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Flat feet is when there is no arch of the feet. The arch develops during the first 5-10 years of life. It is normal for children to have flat feet.

Types of Flat Feet

There are two types of flat feet.

  • Flexible flat feet

  • Rigid flat feet

Flexible flat feet are very common. Children with flexible flat feet will have a normal looking arch when they are sitting, laying down or on their tip toes. The arch goes away when they stand or bear weight. Most children outgrow their flexible flat feet while some children never develop an arch.

Rigid flat feet are seen in older children. Unlike flexible flat feet, rigid flat feet do not change. They always lack an arch, even when a child is not bearing weight. Rigid flat feet are stiff and do not move well.

Symptoms

You may notice flat feet when a child is standing or walking.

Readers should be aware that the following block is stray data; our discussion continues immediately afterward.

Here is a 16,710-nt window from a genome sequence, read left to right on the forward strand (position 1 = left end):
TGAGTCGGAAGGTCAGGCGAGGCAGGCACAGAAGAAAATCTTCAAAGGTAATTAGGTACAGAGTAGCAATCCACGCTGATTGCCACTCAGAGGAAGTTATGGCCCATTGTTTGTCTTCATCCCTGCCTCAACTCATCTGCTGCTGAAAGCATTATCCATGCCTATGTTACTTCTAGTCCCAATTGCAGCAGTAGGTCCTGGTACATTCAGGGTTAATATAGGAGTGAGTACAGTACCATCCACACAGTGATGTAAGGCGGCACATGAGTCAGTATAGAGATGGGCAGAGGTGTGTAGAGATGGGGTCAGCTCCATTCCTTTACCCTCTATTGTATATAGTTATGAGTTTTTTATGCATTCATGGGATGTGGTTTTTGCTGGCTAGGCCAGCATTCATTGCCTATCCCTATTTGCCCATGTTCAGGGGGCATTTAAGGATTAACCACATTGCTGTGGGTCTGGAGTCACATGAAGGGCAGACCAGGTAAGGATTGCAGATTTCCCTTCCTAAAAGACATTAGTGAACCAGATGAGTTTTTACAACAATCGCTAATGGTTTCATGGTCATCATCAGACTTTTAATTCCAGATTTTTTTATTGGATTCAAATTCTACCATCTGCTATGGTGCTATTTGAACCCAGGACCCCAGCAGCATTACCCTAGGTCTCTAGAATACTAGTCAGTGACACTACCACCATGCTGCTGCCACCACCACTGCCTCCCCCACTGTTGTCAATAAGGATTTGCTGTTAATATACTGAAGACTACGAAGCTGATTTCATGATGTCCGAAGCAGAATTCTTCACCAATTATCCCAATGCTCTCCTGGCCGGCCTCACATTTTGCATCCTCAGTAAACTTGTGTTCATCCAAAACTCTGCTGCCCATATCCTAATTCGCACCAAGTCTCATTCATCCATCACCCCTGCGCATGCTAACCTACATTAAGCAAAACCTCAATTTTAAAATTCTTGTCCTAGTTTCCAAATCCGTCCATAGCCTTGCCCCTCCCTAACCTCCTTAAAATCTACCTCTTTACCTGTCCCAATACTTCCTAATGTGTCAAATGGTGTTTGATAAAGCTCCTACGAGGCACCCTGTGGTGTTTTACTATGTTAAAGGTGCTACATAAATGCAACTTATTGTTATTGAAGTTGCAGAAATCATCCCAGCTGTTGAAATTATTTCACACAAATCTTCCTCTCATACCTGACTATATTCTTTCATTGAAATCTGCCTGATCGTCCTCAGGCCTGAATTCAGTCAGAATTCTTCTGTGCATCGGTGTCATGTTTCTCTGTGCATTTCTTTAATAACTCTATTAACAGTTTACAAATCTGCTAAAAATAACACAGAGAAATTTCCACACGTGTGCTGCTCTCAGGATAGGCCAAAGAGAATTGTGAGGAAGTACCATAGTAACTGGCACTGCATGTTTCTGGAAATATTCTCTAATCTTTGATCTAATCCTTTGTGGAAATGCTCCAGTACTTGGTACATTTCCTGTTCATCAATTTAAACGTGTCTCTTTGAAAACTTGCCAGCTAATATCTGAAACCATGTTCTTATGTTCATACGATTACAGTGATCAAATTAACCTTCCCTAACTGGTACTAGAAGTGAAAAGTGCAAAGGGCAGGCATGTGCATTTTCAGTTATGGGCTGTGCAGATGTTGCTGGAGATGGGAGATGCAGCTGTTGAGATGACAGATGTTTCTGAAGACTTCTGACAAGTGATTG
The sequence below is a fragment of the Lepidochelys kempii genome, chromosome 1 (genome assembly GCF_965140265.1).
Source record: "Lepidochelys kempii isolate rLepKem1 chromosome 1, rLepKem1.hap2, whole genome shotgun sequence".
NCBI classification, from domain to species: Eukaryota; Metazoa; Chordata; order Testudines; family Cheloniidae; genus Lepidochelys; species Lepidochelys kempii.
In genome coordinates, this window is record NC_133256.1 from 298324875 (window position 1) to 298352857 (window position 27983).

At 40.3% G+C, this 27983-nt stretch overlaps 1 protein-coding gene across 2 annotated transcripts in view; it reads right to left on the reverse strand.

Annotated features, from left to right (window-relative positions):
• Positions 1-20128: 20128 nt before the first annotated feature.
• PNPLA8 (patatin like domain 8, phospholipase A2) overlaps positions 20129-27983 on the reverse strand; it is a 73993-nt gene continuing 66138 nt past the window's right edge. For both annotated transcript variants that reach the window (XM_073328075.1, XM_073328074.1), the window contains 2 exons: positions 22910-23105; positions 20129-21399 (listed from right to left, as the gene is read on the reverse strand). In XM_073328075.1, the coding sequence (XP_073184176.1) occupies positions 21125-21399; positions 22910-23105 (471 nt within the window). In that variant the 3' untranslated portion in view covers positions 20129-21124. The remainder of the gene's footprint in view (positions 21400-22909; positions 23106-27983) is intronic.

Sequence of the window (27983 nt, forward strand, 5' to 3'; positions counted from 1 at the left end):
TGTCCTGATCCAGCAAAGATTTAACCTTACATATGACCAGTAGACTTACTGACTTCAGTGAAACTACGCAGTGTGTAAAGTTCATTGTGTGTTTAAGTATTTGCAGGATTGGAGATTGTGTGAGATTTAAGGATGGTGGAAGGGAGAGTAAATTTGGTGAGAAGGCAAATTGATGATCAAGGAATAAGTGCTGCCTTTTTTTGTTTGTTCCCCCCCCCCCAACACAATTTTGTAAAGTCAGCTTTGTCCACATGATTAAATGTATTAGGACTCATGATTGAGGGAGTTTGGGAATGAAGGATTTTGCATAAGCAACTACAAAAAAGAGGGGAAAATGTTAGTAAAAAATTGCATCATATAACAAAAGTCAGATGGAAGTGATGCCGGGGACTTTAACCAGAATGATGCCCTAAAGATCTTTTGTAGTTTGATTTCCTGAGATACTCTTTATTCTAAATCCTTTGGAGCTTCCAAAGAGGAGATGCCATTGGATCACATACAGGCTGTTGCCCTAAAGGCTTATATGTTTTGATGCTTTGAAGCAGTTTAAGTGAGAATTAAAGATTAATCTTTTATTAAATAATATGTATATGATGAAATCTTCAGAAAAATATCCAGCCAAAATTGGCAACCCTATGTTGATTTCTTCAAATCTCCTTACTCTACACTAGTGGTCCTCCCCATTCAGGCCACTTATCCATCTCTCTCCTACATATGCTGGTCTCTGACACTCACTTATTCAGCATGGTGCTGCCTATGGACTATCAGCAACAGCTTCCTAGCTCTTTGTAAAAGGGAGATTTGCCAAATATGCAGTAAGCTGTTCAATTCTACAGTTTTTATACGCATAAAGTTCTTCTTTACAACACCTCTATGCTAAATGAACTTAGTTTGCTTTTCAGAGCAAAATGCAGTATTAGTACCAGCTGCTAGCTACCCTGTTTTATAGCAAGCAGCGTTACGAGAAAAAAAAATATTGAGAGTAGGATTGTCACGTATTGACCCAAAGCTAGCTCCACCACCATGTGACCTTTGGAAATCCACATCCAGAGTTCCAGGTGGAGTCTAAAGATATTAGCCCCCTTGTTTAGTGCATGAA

Adolescents and teens with flexible flat feet and children with rigid flat feet can have symptoms such as:

  • Pain in their feet or legs.

  • Trouble standing on their tip toes.

  • Trouble moving their foot up and down or side to side.

  • Pressure sores on the inside of the foot.

How It Is Diagnosed

Your child’s doctor can diagnose flat feet with a physical exam. If the flat feet are rigid, or your child is having symptoms, your child may need other tests such as x-rays.

Treatment Options

Most children with flat feet do not need any treatment. Many will develop a normal arch as their foot strengthens and matures as they grow. Check the suggestions below based on your child’s age and symptoms.

Infants and toddlers: Flat feet are normal at this age. To help their arch develop, let your child walk barefoot in the home. Buy shoes that are flexible – can be bent in half and twisted side to side easily.

Children with no symptoms: No treatment is needed.

Children with pain or rigid flat feet: They may need treatment. Tell your child’s doctor, who can refer you to Pediatric Orthopedics for an evaluation. Some treatment options include:

  • Stretching of the heel cord (Achilles tendon).

  • Soft shoe inserts to support the arch.

  • Physical therapy to strengthen the muscles of the feet.

  • Surgery to correct any bone or soft tissue problem (rare).